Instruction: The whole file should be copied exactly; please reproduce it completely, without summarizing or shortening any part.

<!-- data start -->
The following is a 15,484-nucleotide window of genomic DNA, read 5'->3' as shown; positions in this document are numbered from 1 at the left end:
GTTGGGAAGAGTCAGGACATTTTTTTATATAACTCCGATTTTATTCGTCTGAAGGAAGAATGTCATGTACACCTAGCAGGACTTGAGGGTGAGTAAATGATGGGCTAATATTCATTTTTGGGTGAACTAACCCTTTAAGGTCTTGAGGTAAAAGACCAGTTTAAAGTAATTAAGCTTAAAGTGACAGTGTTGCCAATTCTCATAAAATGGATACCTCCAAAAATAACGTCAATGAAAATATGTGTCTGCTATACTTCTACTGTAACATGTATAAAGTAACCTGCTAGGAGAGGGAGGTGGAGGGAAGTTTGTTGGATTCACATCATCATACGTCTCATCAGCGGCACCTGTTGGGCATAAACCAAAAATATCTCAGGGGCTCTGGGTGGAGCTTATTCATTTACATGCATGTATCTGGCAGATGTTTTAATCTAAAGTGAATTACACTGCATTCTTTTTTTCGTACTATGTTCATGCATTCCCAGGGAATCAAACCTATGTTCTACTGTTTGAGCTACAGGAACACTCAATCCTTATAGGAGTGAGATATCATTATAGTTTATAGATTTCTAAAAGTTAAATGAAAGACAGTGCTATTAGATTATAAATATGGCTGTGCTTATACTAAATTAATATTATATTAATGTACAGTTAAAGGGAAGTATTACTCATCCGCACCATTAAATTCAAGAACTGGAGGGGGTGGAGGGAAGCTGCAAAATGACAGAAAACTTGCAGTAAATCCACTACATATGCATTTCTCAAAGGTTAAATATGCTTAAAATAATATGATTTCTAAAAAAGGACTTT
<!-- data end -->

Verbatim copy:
The following is a 15,484-nucleotide window of genomic DNA, read 5'->3' as shown; positions in this document are numbered from 1 at the left end:
GTTGGGAAGAGTCAGGACATTTTTTTATATAACTCCGATTTTATTCGTCTGAAGGAAGAATGTCATGTACACCTAGCAGGACTTGAGGGTGAGTAAATGATGGGCTAATATTCATTTTTGGGTGAACTAACCCTTTAAGGTCTTGAGGTAAAAGACCAGTTTAAAGTAATTAAGCTTAAAGTGACAGTGTTGCCAATTCTCATAAAATGGATACCTCCAAAAATAACGTCAATGAAAATATGTGTCTGCTATACTTCTACTGTAACATGTATAAAGTAACCTGCTAGGAGAGGGAGGTGGAGGGAAGTTTGTTGGATTCACATCATCATACGTCTCATCAGCGGCACCTGTTGGGCATAAACCAAAAATATCTCAGGGGCTCTGGGTGGAGCTTATTCATTTACATGCATGTATCTGGCAGATGTTTTAATCTAAAGTGAATTACACTGCATTCTTTTTTTCGTACTATGTTCATGCATTCCCAGGGAATCAAACCTATGTTCTACTGTTTGAGCTACAGGAACACTCAATCCTTATAGGAGTGAGATATCATTATAGTTTATAGATTTCTAAAAGTTAAATGAAAGACAGTGCTATTAGATTATAAATATGGCTGTGCTTATACTAAATTAATATTATATTAATGTACAGTTAAAGGGAAGTATTACTCATCCGCACCATTAAATTCAAGAACTGGAGGGGGTGGAGGGAAGCTGCAAAATGACAGAAAACTTGCAGTAAATCCACTACATATGCATTTCTCAAAGGTTAAATATGCTTAAAATAATATGATTTCTAAAAAAGGACTTT